The guest commentary below was written by written by Daniel Lacalle
The crisis in Latin America shows two very different types of economic decline:
Argentina, Venezuela, Mexico, and Brazil are likely to see a sharper fall in economic output than the average of the zone and the rest of the world, driven by a combination of weak economic growth in 2019 when Mexico was in stagnation, Argentina and Venezuela were in crisis and Brazil was already in a modest slowdown.
Added to this, large fiscal and trade imbalances as well as highly interventionist government policies (except in Brazil) with high dependence on commodity prices.
This negative combination is likely to impact 2020 growth deepening the crisis and lead to a weaker recovery in 2021.
Chile, Colombia, Dominican Republic, Bolivia and Costa Rica are likely to suffer a small decline in the economy, much better performance than the eurozone or the United States as well as the average of LatAm.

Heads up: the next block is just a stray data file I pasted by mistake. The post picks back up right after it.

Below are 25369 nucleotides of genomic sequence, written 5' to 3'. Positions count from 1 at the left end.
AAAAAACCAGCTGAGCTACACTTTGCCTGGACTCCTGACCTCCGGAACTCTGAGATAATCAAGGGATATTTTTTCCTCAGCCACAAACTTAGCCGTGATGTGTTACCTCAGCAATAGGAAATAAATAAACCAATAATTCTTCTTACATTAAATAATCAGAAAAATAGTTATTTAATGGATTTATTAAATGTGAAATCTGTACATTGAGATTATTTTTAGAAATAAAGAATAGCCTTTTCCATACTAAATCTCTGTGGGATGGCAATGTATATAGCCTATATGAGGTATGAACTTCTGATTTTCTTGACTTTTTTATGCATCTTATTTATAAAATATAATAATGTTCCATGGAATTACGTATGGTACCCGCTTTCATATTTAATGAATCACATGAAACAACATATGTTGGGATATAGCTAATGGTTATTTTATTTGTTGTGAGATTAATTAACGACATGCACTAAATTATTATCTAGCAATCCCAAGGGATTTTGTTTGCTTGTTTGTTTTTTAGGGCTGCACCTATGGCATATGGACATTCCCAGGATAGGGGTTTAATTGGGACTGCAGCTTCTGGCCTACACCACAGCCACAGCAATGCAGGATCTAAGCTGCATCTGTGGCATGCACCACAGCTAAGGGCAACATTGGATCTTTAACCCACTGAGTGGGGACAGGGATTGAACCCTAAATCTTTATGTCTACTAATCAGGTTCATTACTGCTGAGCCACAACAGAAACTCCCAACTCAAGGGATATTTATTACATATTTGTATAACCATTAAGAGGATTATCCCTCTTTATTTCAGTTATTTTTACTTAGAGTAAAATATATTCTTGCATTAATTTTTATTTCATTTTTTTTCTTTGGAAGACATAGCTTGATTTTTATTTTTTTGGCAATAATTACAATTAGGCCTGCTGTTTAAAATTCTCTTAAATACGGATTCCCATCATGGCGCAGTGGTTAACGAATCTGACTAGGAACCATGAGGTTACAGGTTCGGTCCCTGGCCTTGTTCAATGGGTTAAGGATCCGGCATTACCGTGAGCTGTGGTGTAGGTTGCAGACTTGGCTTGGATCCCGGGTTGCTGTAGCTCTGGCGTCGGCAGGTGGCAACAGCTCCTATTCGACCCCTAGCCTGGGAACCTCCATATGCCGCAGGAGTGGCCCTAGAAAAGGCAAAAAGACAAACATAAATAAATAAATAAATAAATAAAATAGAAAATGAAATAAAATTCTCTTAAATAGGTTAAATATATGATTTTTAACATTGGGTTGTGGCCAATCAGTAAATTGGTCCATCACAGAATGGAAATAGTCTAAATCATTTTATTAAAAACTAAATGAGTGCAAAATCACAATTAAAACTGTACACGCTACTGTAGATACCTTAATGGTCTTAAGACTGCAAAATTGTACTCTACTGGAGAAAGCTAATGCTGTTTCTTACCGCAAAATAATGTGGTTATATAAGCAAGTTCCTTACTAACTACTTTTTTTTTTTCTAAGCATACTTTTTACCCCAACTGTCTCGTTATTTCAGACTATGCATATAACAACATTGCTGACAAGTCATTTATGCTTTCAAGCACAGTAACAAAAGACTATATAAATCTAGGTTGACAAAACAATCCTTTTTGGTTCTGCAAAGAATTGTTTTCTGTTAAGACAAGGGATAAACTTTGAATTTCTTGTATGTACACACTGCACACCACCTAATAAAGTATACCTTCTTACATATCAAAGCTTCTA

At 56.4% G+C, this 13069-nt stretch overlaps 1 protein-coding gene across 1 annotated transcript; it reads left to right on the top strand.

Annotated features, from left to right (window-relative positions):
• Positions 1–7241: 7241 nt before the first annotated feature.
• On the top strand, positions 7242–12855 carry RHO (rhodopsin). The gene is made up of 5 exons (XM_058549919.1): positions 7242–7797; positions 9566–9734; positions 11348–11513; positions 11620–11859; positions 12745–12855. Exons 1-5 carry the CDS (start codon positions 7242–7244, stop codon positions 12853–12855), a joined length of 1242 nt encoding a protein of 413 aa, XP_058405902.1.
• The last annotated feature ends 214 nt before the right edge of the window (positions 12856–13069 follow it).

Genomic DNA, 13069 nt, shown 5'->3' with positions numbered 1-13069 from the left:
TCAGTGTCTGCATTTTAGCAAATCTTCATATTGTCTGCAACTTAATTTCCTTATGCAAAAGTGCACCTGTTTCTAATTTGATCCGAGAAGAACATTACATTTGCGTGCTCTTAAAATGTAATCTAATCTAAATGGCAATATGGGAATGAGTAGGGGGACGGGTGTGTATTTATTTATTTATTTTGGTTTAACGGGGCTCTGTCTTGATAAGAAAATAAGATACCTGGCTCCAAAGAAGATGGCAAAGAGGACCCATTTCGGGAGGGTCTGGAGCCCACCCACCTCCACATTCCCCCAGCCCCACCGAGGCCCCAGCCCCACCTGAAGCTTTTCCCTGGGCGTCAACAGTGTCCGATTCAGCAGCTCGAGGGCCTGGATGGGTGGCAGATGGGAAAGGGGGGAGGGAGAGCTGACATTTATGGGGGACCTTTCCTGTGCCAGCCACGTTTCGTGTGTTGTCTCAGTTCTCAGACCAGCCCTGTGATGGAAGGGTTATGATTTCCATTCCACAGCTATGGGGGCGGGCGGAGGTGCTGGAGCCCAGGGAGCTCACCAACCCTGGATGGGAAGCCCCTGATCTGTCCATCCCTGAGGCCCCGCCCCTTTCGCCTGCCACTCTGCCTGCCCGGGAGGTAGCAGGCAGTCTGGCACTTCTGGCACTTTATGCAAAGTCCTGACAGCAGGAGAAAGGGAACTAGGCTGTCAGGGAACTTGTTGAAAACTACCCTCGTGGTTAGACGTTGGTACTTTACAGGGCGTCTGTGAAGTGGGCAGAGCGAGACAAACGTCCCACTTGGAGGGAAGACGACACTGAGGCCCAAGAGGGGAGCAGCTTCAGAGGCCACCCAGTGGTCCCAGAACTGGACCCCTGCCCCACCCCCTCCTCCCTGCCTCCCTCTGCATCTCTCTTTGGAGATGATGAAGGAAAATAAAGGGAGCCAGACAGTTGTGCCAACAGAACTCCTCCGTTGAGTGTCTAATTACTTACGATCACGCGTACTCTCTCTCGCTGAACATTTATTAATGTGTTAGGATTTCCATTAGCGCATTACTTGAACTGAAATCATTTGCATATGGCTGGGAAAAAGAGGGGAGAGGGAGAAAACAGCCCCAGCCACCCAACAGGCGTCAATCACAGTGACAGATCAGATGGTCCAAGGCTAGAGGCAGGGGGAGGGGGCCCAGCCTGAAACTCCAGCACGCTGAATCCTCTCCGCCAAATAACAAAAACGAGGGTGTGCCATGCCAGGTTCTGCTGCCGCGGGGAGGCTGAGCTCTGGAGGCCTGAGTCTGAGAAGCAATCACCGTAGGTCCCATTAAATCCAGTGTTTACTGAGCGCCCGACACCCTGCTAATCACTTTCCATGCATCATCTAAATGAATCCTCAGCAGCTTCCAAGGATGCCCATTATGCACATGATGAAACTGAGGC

Challenges remain, but these economies are likely to benefit from having prudent fiscal and monetary policies in the past, an open economy and few barriers to investment.
This is a Hedgeye Guest Contributor note by economist Daniel Lacalle. He previously worked at PIMCO and was a portfolio manager at Ecofin Global Oil & Gas Fund and Citadel. Lacalle is CIO of Tressis Gestion and author of Life In The Financial Markets, The Energy World Is Flat and the most recent Escape from the Central Bank Trap. This piece does not necessarily reflect the opinions of Hedgeye.